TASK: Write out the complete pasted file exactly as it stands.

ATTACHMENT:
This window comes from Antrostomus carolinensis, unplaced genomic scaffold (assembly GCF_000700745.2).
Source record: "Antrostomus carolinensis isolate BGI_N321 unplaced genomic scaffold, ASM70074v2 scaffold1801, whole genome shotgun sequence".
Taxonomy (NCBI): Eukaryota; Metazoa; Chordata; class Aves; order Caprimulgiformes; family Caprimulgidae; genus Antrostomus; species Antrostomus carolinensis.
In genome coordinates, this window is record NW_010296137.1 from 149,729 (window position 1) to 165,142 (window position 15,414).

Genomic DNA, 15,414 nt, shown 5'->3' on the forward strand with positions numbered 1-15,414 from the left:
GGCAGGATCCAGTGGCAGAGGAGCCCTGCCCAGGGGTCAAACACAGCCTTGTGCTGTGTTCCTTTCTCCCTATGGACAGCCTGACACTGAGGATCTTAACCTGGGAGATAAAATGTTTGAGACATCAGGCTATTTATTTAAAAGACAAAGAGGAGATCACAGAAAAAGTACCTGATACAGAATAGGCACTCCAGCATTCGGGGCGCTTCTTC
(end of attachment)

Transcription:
This window comes from Antrostomus carolinensis, unplaced genomic scaffold (assembly GCF_000700745.2).
Source record: "Antrostomus carolinensis isolate BGI_N321 unplaced genomic scaffold, ASM70074v2 scaffold1801, whole genome shotgun sequence".
Taxonomy (NCBI): Eukaryota; Metazoa; Chordata; class Aves; order Caprimulgiformes; family Caprimulgidae; genus Antrostomus; species Antrostomus carolinensis.
In genome coordinates, this window is record NW_010296137.1 from 149,729 (window position 1) to 165,142 (window position 15,414).

Genomic DNA, 15,414 nt, shown 5'->3' on the forward strand with positions numbered 1-15,414 from the left:
GGCAGGATCCAGTGGCAGAGGAGCCCTGCCCAGGGGTCAAACACAGCCTTGTGCTGTGTTCCTTTCTCCCTATGGACAGCCTGACACTGAGGATCTTAACCTGGGAGATAAAATGTTTGAGACATCAGGCTATTTATTTAAAAGACAAAGAGGAGATCACAGAAAAAGTACCTGATACAGAATAGGCACTCCAGCATTCGGGGCGCTTCTTC